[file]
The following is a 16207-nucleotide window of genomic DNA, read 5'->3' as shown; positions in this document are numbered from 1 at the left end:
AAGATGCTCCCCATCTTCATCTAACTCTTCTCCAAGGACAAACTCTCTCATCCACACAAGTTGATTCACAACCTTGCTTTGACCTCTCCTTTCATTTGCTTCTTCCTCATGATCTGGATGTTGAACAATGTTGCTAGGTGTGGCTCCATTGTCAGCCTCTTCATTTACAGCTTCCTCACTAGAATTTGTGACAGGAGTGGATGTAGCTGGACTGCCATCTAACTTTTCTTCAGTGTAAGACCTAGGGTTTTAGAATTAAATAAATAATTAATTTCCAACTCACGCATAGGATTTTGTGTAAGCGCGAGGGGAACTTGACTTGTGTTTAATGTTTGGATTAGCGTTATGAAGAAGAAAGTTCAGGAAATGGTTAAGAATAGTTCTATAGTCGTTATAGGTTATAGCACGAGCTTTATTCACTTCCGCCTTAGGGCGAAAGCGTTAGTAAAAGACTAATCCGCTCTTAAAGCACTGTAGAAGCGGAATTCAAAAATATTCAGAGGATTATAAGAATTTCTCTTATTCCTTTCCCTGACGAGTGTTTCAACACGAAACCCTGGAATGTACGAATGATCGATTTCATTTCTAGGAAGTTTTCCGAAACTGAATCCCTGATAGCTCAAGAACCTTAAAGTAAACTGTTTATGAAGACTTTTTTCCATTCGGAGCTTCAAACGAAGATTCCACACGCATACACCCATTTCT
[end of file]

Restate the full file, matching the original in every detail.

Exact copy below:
The following is a 16207-nucleotide window of genomic DNA, read 5'->3' as shown; positions in this document are numbered from 1 at the left end:
AAGATGCTCCCCATCTTCATCTAACTCTTCTCCAAGGACAAACTCTCTCATCCACACAAGTTGATTCACAACCTTGCTTTGACCTCTCCTTTCATTTGCTTCTTCCTCATGATCTGGATGTTGAACAATGTTGCTAGGTGTGGCTCCATTGTCAGCCTCTTCATTTACAGCTTCCTCACTAGAATTTGTGACAGGAGTGGATGTAGCTGGACTGCCATCTAACTTTTCTTCAGTGTAAGACCTAGGGTTTTAGAATTAAATAAATAATTAATTTCCAACTCACGCATAGGATTTTGTGTAAGCGCGAGGGGAACTTGACTTGTGTTTAATGTTTGGATTAGCGTTATGAAGAAGAAAGTTCAGGAAATGGTTAAGAATAGTTCTATAGTCGTTATAGGTTATAGCACGAGCTTTATTCACTTCCGCCTTAGGGCGAAAGCGTTAGTAAAAGACTAATCCGCTCTTAAAGCACTGTAGAAGCGGAATTCAAAAATATTCAGAGGATTATAAGAATTTCTCTTATTCCTTTCCCTGACGAGTGTTTCAACACGAAACCCTGGAATGTACGAATGATCGATTTCATTTCTAGGAAGTTTTCCGAAACTGAATCCCTGATAGCTCAAGAACCTTAAAGTAAACTGTTTATGAAGACTTTTTTCCATTCGGAGCTTCAAACGAAGATTCCACACGCATACACCCATTTCT